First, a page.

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Toronto councillor wants city staff to study office conversions
Oct. 20, 2023
Daniel Johnson

A Toronto city councillor has put forward a motion asking city staff to explore possible ways to convert office space into residential housing.

Brad Bradford introduced the motion at the city’s Planning and Housing Committee on Thursday. It asked staff to look at office conversion possibilities and consider what regulatory changes might be needed to make them happen.

Bradford’s motion highlighted that the city needs to remove barriers that impede the creation of new housing “at every opportunity.”

“I don't think, given the housing challenges that are in front of us today, we as a council or local government should be writing off any opportunities to deliver more housing supply in a market that desperately needs it,” Bradford told in a Thursday interview.

Office conversions could be “one of many tools we need to put in our housing tool kit,” Bradford said, though they would not be an all-encompassing solution.

He noted that not all office floorplates can be easily converted into residential space, but argued that there is a need to remove barriers where possible.

In his motion, Bradford said the process of converting of older office buildings into housing units where possible should be simplified.

“This will require that we ensure relief from guidelines and other rules that make it difficult to convert office floor plates into housing,” his motion read. “This will also mean modernizing office replacement policies to unlock new housing supply and identify opportunities to secure affordable housing.”

Specifically, the study would look at potential zoning, regulatory or policy relief that might be needed to allow for economically viable office conversions.

The motion said it would also evaluate the possibility of “requiring the provision of affordable housing” instead of replacing office space, as is currently required when office space is removed in downtown Toronto neighbourhoods.

The motion asked that city staff report back to the committee with recommendations in the third quarter of 2024 “as part of the ongoing Office Space Needs Study.”

Bradford’s motion also highlighted that as of September 2023, downtown core occupancy rates were just 50 per cent of pre-pandemic levels. While some workplaces mandate a return to office others are continuing hybrid work policies, the motion notice.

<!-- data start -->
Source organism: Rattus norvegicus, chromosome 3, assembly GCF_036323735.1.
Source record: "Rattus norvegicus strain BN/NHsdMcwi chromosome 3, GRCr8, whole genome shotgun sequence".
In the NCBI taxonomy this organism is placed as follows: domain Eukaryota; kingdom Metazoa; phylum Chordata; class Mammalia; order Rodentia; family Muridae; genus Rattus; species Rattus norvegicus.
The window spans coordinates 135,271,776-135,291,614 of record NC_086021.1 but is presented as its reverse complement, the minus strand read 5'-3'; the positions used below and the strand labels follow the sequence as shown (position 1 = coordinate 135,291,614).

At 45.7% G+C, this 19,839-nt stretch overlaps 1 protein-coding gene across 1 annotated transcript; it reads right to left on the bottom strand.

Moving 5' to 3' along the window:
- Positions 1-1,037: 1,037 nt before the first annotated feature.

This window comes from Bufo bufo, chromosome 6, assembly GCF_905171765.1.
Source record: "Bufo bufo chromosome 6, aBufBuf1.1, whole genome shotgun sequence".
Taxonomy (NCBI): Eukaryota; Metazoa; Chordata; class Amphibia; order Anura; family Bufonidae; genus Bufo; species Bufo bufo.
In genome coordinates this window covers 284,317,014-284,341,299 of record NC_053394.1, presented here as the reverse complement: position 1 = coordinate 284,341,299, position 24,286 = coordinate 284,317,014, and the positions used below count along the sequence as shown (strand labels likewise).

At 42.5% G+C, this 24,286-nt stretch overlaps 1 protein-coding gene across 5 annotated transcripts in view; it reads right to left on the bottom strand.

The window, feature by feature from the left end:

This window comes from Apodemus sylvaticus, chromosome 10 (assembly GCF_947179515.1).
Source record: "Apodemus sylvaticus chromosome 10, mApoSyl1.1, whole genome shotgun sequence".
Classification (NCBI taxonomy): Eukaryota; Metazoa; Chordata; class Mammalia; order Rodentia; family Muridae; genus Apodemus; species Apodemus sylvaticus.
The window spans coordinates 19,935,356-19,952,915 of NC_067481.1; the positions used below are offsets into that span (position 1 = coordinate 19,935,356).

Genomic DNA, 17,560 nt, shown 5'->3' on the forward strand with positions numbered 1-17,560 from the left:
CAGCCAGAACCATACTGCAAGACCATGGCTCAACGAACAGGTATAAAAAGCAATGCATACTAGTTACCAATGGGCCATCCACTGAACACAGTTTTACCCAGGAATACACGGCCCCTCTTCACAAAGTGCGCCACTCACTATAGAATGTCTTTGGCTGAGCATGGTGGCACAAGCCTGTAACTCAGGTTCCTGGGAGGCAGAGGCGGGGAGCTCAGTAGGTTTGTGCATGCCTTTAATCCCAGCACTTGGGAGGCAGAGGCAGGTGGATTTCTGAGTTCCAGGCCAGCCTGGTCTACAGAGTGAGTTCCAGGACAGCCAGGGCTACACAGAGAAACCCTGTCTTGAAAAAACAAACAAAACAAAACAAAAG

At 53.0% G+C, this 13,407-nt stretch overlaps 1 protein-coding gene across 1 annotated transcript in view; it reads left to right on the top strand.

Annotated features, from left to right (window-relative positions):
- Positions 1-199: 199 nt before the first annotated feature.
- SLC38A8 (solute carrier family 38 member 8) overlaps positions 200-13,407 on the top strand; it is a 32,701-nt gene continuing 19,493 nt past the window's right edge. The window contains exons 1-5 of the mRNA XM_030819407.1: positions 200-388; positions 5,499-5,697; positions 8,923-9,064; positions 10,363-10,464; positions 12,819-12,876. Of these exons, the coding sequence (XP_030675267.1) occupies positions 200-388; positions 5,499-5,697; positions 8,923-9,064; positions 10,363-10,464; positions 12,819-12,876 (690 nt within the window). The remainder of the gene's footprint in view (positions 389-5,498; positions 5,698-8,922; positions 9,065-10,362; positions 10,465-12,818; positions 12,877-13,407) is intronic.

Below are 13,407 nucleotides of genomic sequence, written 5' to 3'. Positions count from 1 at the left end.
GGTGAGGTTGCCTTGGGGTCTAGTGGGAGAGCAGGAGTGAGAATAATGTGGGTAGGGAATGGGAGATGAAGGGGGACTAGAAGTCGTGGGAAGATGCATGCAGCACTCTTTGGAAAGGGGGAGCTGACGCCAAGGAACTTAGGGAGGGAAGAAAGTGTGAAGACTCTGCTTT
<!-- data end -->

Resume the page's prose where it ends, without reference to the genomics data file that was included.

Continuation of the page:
“Given the changing nature of work and the ongoing housing crisis, it is time to revaluate the need for office space,” Bradford’s motion read.

City council has not yet voted on the motion.

Thursday’s motion stems from a letter to the council from Bradford earlier this month. The item will be considered by the Planning and Housing Committee later this month and will be subsequently considered by the City Council in November.

Veronica Green, vice president of Slate Asset Management, said in a statement to that the city should consider the current and future supply and demand dynamics of office market conditions.

“Softening or dismantling” the language in Toronto’s official plans as it rates to office or non-residential space would be a step forward, she said.

“This will let the market react to current conditions to make effective decisions about where and how much office space Toronto needs,” Green said Thursday.

“Allowing office to residential conversions is one small step to support Toronto's housing supply problem; this can also support the city’s path to net zero by encouraging adaptive reuse of existing assets.”


Bradford told that within Toronto’s office market, the market for Class A space remains strong, because companies have been moving into those buildings from Class B and C office spaces after the COVID-19 pandemic.

Class A buildings are often new buildings in locations considered more desirable.

This trend presents a challenge, according to Bradford, who argued that higher vacancies in Class B and C buildings means as those buildings sit vacant, they are “further and further diminished” over time.

“From a policy perspective, we need to ask the question, do our office policies around conversion still make sense in today's context?” he said.

“If we could forecast five or 10 years from now, do we think we are going to have a huge sort of shortage of office space? Or do we think we're going to have a huge shortage of housing?”

Bradford said that the vast majority of the time, the city is not willing to engage in discussions around the conversion of office space, and as a result, the city rarely sees applications of that type come forth.

In June, Bradford ran as a mayoral candidate with the promise of changing zoning rules to simplify the process of converting offices into residential units.

At the time, he said he would eliminate the rule dictating office space be replaced on a foot-for-foot basis, if the development includes 20 per cent affordable housing.

Bradford ultimately lost the election to current Toronto Mayor Olivia Chow, but he has remained on city council.